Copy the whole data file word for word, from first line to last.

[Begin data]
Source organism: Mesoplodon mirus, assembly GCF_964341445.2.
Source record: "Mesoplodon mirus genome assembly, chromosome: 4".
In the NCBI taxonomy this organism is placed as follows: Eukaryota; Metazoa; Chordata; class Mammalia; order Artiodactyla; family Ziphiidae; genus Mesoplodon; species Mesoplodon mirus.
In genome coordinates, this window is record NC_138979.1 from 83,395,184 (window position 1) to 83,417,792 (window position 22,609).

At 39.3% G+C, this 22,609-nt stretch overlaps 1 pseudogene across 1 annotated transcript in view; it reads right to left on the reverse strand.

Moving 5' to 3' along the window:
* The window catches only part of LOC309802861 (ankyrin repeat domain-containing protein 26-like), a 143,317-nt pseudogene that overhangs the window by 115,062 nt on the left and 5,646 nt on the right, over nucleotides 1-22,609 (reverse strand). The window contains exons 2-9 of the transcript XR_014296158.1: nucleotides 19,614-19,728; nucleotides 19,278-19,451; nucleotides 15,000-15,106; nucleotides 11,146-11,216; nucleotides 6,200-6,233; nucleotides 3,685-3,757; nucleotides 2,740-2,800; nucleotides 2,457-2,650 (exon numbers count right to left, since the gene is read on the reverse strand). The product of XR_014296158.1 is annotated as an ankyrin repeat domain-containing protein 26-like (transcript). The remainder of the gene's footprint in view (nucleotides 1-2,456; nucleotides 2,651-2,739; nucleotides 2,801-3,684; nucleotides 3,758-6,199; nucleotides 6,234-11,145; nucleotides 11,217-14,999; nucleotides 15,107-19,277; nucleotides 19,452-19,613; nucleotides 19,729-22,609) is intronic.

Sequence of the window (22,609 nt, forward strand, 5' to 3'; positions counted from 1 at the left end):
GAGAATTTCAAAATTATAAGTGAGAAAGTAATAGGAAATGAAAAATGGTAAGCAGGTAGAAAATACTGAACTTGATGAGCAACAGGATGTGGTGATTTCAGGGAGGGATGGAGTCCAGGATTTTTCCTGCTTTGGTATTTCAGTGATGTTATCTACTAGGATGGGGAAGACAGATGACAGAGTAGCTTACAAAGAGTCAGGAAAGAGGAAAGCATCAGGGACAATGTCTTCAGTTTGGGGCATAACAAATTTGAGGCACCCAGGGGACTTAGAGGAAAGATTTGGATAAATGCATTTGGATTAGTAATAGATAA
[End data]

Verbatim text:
Source organism: Mesoplodon mirus, assembly GCF_964341445.2.
Source record: "Mesoplodon mirus genome assembly, chromosome: 4".
In the NCBI taxonomy this organism is placed as follows: Eukaryota; Metazoa; Chordata; class Mammalia; order Artiodactyla; family Ziphiidae; genus Mesoplodon; species Mesoplodon mirus.
In genome coordinates, this window is record NC_138979.1 from 83,395,184 (window position 1) to 83,417,792 (window position 22,609).

At 39.3% G+C, this 22,609-nt stretch overlaps 1 pseudogene across 1 annotated transcript in view; it reads right to left on the reverse strand.

Moving 5' to 3' along the window:
* The window catches only part of LOC309802861 (ankyrin repeat domain-containing protein 26-like), a 143,317-nt pseudogene that overhangs the window by 115,062 nt on the left and 5,646 nt on the right, over nucleotides 1-22,609 (reverse strand). The window contains exons 2-9 of the transcript XR_014296158.1: nucleotides 19,614-19,728; nucleotides 19,278-19,451; nucleotides 15,000-15,106; nucleotides 11,146-11,216; nucleotides 6,200-6,233; nucleotides 3,685-3,757; nucleotides 2,740-2,800; nucleotides 2,457-2,650 (exon numbers count right to left, since the gene is read on the reverse strand). The product of XR_014296158.1 is annotated as an ankyrin repeat domain-containing protein 26-like (transcript). The remainder of the gene's footprint in view (nucleotides 1-2,456; nucleotides 2,651-2,739; nucleotides 2,801-3,684; nucleotides 3,758-6,199; nucleotides 6,234-11,145; nucleotides 11,217-14,999; nucleotides 15,107-19,277; nucleotides 19,452-19,613; nucleotides 19,729-22,609) is intronic.

Sequence of the window (22,609 nt, forward strand, 5' to 3'; positions counted from 1 at the left end):
GAGAATTTCAAAATTATAAGTGAGAAAGTAATAGGAAATGAAAAATGGTAAGCAGGTAGAAAATACTGAACTTGATGAGCAACAGGATGTGGTGATTTCAGGGAGGGATGGAGTCCAGGATTTTTCCTGCTTTGGTATTTCAGTGATGTTATCTACTAGGATGGGGAAGACAGATGACAGAGTAGCTTACAAAGAGTCAGGAAAGAGGAAAGCATCAGGGACAATGTCTTCAGTTTGGGGCATAACAAATTTGAGGCACCCAGGGGACTTAGAGGAAAGATTTGGATAAATGCATTTGGATTAGTAATAGATAA